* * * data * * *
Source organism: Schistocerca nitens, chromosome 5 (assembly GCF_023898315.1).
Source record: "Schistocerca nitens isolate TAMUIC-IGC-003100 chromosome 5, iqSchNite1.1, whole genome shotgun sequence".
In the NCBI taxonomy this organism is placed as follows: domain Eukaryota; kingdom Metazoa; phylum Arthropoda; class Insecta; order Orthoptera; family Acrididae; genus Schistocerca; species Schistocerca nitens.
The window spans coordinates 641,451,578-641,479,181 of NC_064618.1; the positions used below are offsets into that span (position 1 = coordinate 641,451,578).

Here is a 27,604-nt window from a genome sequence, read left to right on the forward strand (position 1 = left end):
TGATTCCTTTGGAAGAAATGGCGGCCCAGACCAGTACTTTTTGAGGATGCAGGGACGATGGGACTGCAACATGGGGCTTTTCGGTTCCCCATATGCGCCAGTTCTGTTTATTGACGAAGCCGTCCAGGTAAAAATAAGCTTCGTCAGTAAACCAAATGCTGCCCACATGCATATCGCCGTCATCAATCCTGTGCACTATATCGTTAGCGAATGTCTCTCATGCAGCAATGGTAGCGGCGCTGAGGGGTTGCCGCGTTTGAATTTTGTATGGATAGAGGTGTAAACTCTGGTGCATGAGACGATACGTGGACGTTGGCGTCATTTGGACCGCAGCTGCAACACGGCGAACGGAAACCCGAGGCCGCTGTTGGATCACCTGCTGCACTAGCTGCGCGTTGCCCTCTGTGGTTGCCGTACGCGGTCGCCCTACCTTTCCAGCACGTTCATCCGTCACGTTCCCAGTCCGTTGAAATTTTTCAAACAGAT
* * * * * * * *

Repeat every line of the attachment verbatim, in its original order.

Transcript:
Source organism: Schistocerca nitens, chromosome 5 (assembly GCF_023898315.1).
Source record: "Schistocerca nitens isolate TAMUIC-IGC-003100 chromosome 5, iqSchNite1.1, whole genome shotgun sequence".
In the NCBI taxonomy this organism is placed as follows: domain Eukaryota; kingdom Metazoa; phylum Arthropoda; class Insecta; order Orthoptera; family Acrididae; genus Schistocerca; species Schistocerca nitens.
The window spans coordinates 641,451,578-641,479,181 of NC_064618.1; the positions used below are offsets into that span (position 1 = coordinate 641,451,578).

Here is a 27,604-nt window from a genome sequence, read left to right on the forward strand (position 1 = left end):
TGATTCCTTTGGAAGAAATGGCGGCCCAGACCAGTACTTTTTGAGGATGCAGGGACGATGGGACTGCAACATGGGGCTTTTCGGTTCCCCATATGCGCCAGTTCTGTTTATTGACGAAGCCGTCCAGGTAAAAATAAGCTTCGTCAGTAAACCAAATGCTGCCCACATGCATATCGCCGTCATCAATCCTGTGCACTATATCGTTAGCGAATGTCTCTCATGCAGCAATGGTAGCGGCGCTGAGGGGTTGCCGCGTTTGAATTTTGTATGGATAGAGGTGTAAACTCTGGTGCATGAGACGATACGTGGACGTTGGCGTCATTTGGACCGCAGCTGCAACACGGCGAACGGAAACCCGAGGCCGCTGTTGGATCACCTGCTGCACTAGCTGCGCGTTGCCCTCTGTGGTTGCCGTACGCGGTCGCCCTACCTTTCCAGCACGTTCATCCGTCACGTTCCCAGTCCGTTGAAATTTTTCAAACAGAT